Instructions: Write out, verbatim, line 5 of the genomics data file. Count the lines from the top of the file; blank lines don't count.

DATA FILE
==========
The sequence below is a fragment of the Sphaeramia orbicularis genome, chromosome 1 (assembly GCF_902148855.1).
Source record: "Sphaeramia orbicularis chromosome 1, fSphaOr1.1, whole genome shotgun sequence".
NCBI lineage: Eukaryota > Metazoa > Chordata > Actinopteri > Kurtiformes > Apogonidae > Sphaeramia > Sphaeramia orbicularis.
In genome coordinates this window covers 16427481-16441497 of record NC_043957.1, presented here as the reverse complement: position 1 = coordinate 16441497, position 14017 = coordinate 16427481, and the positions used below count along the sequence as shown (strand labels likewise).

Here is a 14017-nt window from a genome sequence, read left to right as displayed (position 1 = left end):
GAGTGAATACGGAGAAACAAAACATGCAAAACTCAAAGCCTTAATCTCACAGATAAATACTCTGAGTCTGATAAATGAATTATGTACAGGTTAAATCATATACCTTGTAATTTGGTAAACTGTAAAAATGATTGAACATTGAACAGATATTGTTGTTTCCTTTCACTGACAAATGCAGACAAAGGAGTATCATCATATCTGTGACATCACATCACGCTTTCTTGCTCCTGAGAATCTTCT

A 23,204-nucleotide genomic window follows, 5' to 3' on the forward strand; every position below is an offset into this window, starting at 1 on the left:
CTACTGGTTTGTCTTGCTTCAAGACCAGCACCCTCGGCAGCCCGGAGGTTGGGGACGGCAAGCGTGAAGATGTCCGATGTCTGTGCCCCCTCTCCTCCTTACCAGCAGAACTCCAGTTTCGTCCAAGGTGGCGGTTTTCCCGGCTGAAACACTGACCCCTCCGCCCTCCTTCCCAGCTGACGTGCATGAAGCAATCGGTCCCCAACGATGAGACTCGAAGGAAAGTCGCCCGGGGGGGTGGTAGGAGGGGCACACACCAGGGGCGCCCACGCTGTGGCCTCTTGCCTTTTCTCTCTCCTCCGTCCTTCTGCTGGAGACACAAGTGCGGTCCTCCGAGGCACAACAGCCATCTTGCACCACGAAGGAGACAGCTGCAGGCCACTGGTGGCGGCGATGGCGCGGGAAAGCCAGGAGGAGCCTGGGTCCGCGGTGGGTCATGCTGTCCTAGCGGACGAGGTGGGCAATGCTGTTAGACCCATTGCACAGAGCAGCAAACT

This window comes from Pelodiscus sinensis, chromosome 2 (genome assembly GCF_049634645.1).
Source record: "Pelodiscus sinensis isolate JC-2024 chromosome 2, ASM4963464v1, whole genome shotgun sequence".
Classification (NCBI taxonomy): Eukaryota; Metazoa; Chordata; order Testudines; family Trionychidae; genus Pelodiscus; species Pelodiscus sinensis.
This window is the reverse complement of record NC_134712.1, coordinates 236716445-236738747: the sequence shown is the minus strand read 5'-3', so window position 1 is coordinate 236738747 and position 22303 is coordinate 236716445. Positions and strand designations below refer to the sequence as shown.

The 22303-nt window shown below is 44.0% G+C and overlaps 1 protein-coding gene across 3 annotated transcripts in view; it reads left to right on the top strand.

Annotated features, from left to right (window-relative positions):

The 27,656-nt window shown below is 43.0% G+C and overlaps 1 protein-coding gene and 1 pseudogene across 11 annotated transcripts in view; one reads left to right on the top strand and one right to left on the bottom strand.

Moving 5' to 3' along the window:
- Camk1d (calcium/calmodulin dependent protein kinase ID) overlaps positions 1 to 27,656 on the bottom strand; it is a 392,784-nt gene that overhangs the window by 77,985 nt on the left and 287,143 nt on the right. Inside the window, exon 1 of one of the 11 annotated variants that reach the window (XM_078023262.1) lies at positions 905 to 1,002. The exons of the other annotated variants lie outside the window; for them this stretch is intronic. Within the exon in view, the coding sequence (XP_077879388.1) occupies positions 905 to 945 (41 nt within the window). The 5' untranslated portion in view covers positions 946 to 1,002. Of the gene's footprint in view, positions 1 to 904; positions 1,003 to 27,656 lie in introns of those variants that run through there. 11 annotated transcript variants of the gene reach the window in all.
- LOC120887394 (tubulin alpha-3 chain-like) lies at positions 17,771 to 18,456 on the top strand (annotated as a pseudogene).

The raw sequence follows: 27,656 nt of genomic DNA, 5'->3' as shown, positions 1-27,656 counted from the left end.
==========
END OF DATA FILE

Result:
Here is a 14017-nt window from a genome sequence, read left to right as displayed (position 1 = left end):